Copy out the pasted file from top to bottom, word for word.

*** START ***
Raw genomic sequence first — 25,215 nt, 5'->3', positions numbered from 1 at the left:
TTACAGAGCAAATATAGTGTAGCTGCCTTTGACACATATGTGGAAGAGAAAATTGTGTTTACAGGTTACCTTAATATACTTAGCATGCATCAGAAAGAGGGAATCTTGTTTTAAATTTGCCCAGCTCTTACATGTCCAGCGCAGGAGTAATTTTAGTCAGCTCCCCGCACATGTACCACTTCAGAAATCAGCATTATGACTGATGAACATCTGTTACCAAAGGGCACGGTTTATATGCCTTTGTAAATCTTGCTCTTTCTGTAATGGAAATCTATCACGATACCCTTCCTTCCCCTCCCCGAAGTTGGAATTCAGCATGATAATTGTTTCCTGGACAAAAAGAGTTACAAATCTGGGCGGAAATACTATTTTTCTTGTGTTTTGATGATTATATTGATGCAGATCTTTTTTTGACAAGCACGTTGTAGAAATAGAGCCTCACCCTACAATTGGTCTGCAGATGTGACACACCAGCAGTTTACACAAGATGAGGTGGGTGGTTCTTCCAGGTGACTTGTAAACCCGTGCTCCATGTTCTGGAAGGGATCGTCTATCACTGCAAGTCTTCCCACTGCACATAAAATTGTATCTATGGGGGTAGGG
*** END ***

Raw genomic sequence first — 25,215 nt, 5'->3', positions numbered from 1 at the left:
TTACAGAGCAAATATAGTGTAGCTGCCTTTGACACATATGTGGAAGAGAAAATTGTGTTTACAGGTTACCTTAATATACTTAGCATGCATCAGAAAGAGGGAATCTTGTTTTAAATTTGCCCAGCTCTTACATGTCCAGCGCAGGAGTAATTTTAGTCAGCTCCCCGCACATGTACCACTTCAGAAATCAGCATTATGACTGATGAACATCTGTTACCAAAGGGCACGGTTTATATGCCTTTGTAAATCTTGCTCTTTCTGTAATGGAAATCTATCACGATACCCTTCCTTCCCCTCCCCGAAGTTGGAATTCAGCATGATAATTGTTTCCTGGACAAAAAGAGTTACAAATCTGGGCGGAAATACTATTTTTCTTGTGTTTTGATGATTATATTGATGCAGATCTTTTTTTGACAAGCACGTTGTAGAAATAGAGCCTCACCCTACAATTGGTCTGCAGATGTGACACACCAGCAGTTTACACAAGATGAGGTGGGTGGTTCTTCCAGGTGACTTGTAAACCCGTGCTCCATGTTCTGGAAGGGATCGTCTATCACTGCAAGTCTTCCCACTGCACATAAAATTGTATCTATGGGGGTAGGG